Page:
It is not unusual to see tent-filled encampments spring up overnight in pockets of the urban core, only to be removed days or weeks later by law enforcement. Local leaders say the camps are unsafe, but residents say living this way is their only option.
Reader Edward Hauser of Becker sought some historical perspective about this problem. He recalled his grandparents talking about "bums" riding the rails during the Great Depression, but doesn't recall encampments being much of an issue until now.
"Where did homeless people go or live in the past?" Hauser asked Curious Minnesota, the Star Tribune's community reporting project fueled by reader questions. "I know they must have existed."
Though rocked by different hardships throughout history, deeply poor Americans have always lived rough in public areas. Encampments by different names have existed in Minnesota since the state's early history, according to research and newspaper accounts on the subject located with the assistance of Hennepin County Library staff.
In the 1880s — predating city codes that set standards for human habitation — European immigrants inhabited barrios cobbled from scrap building materials on the Mississippi River flats. Then came the "Hoovertowns" and "Rooseveltvilles" of the 1930s and a skid row that sprawled across downtown Minneapolis for the first half of the 20th century.
But those fighting homelessness today say the magnitude and complexity of contemporary encampments surpasses anything that existed in recent memory. In addition to an affordable housing shortage, factors driving more people to live on the streets include the availability of cheap and powerful opioids — which has complicated efforts to get people stable housing.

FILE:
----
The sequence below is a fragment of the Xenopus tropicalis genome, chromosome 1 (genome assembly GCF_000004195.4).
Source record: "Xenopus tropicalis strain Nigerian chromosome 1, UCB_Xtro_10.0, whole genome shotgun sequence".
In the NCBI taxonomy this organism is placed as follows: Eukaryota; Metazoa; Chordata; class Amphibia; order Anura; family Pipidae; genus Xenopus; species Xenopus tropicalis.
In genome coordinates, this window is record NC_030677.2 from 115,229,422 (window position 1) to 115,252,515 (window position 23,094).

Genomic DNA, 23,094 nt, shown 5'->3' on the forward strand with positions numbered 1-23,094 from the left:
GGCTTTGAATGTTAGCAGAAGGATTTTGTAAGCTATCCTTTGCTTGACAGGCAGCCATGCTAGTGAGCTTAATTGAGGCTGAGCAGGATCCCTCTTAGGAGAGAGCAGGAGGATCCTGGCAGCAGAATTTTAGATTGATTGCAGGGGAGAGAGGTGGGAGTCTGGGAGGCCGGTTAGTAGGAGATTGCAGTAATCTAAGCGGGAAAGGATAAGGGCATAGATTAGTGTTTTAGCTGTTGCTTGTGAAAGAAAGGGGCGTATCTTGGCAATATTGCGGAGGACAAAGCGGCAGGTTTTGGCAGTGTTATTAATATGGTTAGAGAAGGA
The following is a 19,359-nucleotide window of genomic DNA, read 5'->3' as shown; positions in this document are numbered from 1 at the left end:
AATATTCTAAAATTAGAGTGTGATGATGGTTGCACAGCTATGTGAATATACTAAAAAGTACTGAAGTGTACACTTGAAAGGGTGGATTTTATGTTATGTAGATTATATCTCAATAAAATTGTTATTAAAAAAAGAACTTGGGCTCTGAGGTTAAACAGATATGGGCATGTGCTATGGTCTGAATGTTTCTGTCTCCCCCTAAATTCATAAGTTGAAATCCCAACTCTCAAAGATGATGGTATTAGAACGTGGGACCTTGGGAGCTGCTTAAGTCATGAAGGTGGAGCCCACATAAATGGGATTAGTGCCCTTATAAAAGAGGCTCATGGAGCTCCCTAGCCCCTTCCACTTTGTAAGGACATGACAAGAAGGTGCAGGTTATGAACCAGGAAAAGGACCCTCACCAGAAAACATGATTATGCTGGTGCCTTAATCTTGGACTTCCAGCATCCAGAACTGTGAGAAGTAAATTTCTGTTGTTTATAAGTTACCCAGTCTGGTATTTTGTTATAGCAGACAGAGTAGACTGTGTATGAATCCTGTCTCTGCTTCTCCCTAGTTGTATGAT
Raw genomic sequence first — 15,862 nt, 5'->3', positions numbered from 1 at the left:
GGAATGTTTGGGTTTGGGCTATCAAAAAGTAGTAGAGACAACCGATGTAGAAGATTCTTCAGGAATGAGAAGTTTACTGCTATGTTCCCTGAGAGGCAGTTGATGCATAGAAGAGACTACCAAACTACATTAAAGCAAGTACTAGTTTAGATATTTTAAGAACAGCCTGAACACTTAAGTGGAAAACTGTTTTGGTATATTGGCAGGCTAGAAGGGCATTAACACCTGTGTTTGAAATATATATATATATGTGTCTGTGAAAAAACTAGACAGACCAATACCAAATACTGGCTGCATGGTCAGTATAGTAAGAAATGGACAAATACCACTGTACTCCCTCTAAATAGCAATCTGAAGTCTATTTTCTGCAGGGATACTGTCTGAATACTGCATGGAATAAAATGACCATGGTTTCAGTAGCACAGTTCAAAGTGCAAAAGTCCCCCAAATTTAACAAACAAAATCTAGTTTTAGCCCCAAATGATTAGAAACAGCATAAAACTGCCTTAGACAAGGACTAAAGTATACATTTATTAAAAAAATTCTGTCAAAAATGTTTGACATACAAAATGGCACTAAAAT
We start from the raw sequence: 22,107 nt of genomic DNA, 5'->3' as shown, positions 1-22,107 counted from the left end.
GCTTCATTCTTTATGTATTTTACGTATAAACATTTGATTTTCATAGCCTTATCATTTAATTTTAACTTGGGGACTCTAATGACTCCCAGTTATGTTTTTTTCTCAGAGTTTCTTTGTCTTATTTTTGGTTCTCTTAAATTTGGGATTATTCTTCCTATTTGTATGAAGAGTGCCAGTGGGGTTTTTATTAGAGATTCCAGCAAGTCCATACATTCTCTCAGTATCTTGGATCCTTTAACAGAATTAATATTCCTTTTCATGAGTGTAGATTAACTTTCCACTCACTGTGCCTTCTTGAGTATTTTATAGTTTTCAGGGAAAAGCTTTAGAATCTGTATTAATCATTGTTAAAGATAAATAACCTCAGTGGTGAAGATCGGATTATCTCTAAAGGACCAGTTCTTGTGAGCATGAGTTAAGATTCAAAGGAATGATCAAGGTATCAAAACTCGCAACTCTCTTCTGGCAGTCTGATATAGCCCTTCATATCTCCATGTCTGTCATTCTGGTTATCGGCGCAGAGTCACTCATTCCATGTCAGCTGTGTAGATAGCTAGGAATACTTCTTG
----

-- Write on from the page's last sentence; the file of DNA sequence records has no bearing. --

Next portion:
Refuges on the river
America has grappled with homelessness since at least the colonial era, when people showed less sympathy toward the issue than they do today, according to the 1989 book "Down and Out in America: the Origins of Homelessness." Author Peter Rossi documented 17th century New England town meetings in which widows, children, disabled and elderly people were barred from settlement rights and public assistance, forcing them to join the ranks of a transient poor.
Beginning in 1860, Minneapolis and St. Paul relegated their newest and poorest immigrants to creek- and riverside shanties that flooded each spring, including the West Side Flats, Swede Hollow and the Bohemian Flats. Notorious for crime and poor sanitation, these types settlements would not be permitted today.
Yet many families who built their homes in the Mississippi floodplain stayed for decades until private developers bought out the land or the city forcibly ejected them.
"Wives hold river flat homes when police attempt eviction," blared the headline of a 1923 Minneapolis Morning Tribune story about "an angry group of women" defending their homes in the Bohemian Flats.
Most of the "squatters" were evicted from 1926 to 1931. Archaeologist Rachel Hines traced nearly 40% of the ejected households to new addresses by 1930, but many others could not be found in the city directory.
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